is a city in King County, Washington, United States. The population was 7,737 at the 2000 census.
Although Newcastle was not incorporated until 1994, it played a vital role in opening up the Seattle region for expansion. In many ways, it was the poster child for development in the Pacific Northwest in the late 1800s—rail, coal, and timber were the key themes of this time, and Newcastle was at the nexus of all of them. Newcastle's coal mine and railroad helped transform Seattle into a major port.
In 1872, between 75-100 tons of coal was produced each day in Newcastle; by the time the mine closed for the last time in 1963, more than 13 million tons had been extracted. Its legacy remains ever-present in local place names such as Coal Creek Parkway, and China Creek Golf Course. An active, well-informed, and passionate group of citizens remain committed to sharing Newcastle's history with visitors and residents. The city celebrates Newcastle Days at a community festival each September.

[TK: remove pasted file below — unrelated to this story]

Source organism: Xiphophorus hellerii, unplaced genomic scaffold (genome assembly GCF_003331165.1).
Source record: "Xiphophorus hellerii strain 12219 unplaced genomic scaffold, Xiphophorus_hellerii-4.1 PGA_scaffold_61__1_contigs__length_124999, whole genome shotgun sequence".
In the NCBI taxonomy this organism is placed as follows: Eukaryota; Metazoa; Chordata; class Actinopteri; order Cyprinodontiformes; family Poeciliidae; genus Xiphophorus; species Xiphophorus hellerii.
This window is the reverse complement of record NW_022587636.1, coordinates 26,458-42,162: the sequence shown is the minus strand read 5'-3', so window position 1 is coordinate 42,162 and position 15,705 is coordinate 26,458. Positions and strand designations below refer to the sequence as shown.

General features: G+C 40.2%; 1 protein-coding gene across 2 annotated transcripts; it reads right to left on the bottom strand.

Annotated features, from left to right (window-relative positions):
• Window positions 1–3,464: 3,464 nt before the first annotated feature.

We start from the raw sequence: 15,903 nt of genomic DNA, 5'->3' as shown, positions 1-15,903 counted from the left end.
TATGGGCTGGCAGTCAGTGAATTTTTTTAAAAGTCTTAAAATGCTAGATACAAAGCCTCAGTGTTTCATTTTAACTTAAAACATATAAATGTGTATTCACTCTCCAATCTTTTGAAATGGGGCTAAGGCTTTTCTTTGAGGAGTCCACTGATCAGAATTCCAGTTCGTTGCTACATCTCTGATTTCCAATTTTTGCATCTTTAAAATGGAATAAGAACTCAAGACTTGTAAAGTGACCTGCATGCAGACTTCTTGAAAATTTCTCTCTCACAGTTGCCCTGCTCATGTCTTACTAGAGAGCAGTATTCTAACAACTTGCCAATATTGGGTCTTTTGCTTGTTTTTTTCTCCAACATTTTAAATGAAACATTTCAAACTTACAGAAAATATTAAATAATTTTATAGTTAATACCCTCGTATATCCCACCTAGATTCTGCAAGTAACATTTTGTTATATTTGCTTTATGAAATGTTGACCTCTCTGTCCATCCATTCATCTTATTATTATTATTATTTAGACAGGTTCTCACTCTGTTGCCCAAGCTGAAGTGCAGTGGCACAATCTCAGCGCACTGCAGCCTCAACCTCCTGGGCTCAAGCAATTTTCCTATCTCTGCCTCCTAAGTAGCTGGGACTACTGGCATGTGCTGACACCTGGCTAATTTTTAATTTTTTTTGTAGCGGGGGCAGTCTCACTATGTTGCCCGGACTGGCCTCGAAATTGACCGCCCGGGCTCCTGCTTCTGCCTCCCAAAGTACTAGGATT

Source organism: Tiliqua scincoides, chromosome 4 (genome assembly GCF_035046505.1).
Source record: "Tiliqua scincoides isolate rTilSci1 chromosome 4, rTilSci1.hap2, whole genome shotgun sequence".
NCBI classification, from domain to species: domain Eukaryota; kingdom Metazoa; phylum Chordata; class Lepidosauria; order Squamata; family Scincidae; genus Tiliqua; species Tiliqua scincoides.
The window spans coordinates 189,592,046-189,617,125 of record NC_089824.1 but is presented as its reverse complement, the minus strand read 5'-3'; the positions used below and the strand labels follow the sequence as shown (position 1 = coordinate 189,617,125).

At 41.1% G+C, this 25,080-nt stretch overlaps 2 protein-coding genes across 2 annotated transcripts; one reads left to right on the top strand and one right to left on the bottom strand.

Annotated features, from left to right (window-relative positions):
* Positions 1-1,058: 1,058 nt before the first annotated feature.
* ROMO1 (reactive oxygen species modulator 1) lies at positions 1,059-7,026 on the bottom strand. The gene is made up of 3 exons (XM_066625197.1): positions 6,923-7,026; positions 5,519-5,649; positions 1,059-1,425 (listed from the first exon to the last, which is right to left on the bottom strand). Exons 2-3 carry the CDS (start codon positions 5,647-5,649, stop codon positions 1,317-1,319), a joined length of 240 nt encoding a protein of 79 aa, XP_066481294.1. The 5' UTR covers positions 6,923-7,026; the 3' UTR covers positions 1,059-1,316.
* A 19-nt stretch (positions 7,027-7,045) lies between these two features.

Based on per capita income Newcastle ranks 23rd of 522 areas in the state of Washington to be ranked.
Newcastle was most likely named after Newcastle upon Tyne in England, as it was originally a coal mining town founded in the 1870s. Coal mining ended in 1963. The area was an unincorporated area within King County until it incorporated as a city on September 30, 1994. Currently the city is a suburban community; most residents work in nearby Seattle, Bellevue, or Renton. The most notable attractions of the area are probably The Golf Club at Newcastle, Lake Boren Park, and Newcastle's many parks and trails.
Now, the 14 year-old city is fighting for it's own zip code, as postage taxes are going to Renton instead of to the belonging Newcastle.